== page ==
0

I got a nice piece of granite for cheap, and I am almost ready to mount it on the new vessel is actually smaller than the dimensions!

See below:

picture of the leftover when placing it on top with equal space on the sides No space in front, only on the rear Whole hole view..

Any suggestions? Ideally I want to find a sink that will fully cover the hole, but so far my searches on Amazon.ca (I am in Canada) don't look promising - they are mostly curved and apparently just like the one in pictures, the dimensions mentioned are of the top part, not of the base! I am not sure if the largest one I found so far would cover it fully in the base...

Edit:To explain why top mount and undermount is not suitable: the vanity its supposed to mount on(unfinished, unpainted yet): enter image description here

  • You are trying to put a square peg in an ovel hole. Look for oval bathroom sinks. – Jeff Cates Feb 24 at 3:41
  • 1
    The one I linked is a dual, meaning it can mount from above or below. You need to look for an oval top mount sink of the 18.7" size or as close to that as you can get. Then weed out the ones that won't fit the depth. Or, search for an oval top mount 19" x 14" and see what comes the closest to it. As for plugging the faucet holes, when you buy your faucet, you can get ones with a 3 hole setup or a plte to cover 2 of the 3 holes, or use a stainess steel hole black that you press it, put some caulk around the hole, and pop them in. – Jeff Cates Feb 24 at 3:54
  • 1
  • 1
  • 1
    I suppose if you could find a shop that throws out their granite scraps, like if they cut a hole in a counter top, they sometimes toss the cut piece...find one close to the size,, bigger and you can grind it to fit, then use silicone to attach the "fill" piece to the counter top, and use a few boards on the bottom to support the fill piece and the weight of the vessel including water. Instead of boards, you could use metal brackets screwed into the granite from below. – Jeff Cates Feb 24 at 4:36
1

Find a sink that you like with a slightly larger dimension and cut the granite to fit. With the right tools it's very easy and obviously you need to be careful. The only expensive item you need is a grinder. The others are a big sponge, bucket, diamond grinder wheel and water. It's a bit messy so I'd do it outside.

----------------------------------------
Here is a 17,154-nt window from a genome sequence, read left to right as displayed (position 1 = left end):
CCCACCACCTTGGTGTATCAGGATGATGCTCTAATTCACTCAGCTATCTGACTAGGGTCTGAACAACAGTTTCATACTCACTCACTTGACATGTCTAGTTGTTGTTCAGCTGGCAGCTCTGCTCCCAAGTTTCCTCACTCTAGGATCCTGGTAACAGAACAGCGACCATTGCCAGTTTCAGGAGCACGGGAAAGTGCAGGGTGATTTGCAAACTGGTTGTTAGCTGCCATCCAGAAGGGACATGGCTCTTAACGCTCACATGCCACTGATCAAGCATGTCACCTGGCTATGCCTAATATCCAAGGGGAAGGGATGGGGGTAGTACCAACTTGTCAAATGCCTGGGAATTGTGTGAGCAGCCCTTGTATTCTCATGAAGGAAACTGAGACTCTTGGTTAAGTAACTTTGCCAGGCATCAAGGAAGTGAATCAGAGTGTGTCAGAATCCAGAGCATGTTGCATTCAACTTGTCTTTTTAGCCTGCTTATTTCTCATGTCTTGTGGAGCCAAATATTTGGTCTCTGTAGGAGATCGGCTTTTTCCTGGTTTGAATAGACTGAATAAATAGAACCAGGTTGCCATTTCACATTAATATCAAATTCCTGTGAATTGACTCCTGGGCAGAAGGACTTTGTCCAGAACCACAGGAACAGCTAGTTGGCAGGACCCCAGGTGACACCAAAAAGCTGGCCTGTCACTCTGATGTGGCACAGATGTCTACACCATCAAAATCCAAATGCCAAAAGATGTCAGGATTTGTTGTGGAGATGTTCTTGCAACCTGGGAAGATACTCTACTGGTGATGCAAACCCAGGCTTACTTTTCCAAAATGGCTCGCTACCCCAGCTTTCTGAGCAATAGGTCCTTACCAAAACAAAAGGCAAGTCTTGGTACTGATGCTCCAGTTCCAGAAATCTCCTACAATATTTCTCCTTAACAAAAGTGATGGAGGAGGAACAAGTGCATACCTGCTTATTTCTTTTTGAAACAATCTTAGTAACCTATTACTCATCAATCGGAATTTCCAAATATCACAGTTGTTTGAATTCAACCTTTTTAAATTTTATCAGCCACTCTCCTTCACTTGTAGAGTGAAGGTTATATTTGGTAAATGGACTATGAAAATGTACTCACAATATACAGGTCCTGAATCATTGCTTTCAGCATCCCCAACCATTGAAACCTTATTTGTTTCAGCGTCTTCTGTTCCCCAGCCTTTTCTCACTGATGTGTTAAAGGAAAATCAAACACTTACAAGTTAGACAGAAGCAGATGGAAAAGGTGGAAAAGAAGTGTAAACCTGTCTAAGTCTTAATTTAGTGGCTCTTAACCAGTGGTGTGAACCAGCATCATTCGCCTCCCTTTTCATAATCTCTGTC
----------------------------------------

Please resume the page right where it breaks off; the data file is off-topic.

1 get your sink.

2 confirm that it is suitable.

3 measure and mark by scratching in the surface of the granite

4 on a flat surface shimed up for blade clearance, grinder in hand and sponge in the other. Wet soak the sponge and use it to keep the blade wet as you grind. (if you get help a hose will work)

Cut in from the opening to the line all around then cut on the line to knock off the pieces.

enter image description here

5 check for fit, trim if necessary and clean up.

I've done this before and it took about 20 minutes to do the actual cutting. I'm sure you can find videos online.

  • Hi Joe! I really appreciate the detailed post and effort made, but have you seen my edit as of 20 minutes ago at the bottom, showing the vanity? It has drawers, I cant do top mount or undermount, it has to be a vessel mount. Unless I misunderstand, and your rectangular suggested cuts are for vessel mount somehow? – Carmageddon Feb 24 at 4:24
  • Oh crap, I somehow missed the vessel part and didn't see the picture of the vanity. The shape doesn't matter, you can trim a little or a lot. if you get a vessel mount that is a close fit you can use this method but you would have to be very careful to get a clean line with a slight bevel. A nice caulk job would hide any imperfections and support the sink. Also I've been on jobs where pros come in and do the service for the customer. An experienced guy can make it look like a factory cut. – Joe Fala Feb 24 at 4:33
  • Some vessel sinks are sort of flat on the bottom around the edge. That way you wouldn't have to be so careful with the cut. – Joe Fala Feb 24 at 4:37
  • I dont quite visualize what you mean... at this point I am going to first try and find a larger vessel that would fully cover the hole, unless you could point me to an example of your meaning? The hole size is approximately 47.5cm/18.7" width (left to right) and 36.5cm depth (14.3"). – Carmageddon Feb 24 at 5:11
1

You may be trying to solve an X-Y type problem. Have you tried going to a granite shop and pricing a suitable sized slab of granite top that does not have a hole? You may find that the high prices charged for some special sink that can cover the hole is reasonably offset by the cost of a more reasonably priced sink.

0

I had a similar problem for a shop sink in my lab and came up with a odd solution, I used the sink I had but used spacers to raise it about an inch above the counter top, then I cut a 2 part plastic adapter fitting that made a sloped connection between the two. about a 30 degree slope connecting the sink to the counter. I used plastic because that is what I could shape the easiest, but you may be able to use wood, metal, granite, or even putty. Scrap granite from trimming the countertop was my second choice. Failing that you might have to go with a large raised vessel sink.

Your Answer

By clicking “Post Your Answer”, you agree to our terms of service, privacy policy and cookie policy

Not the answer you're looking for? Browse other questions tagged or ask your own question.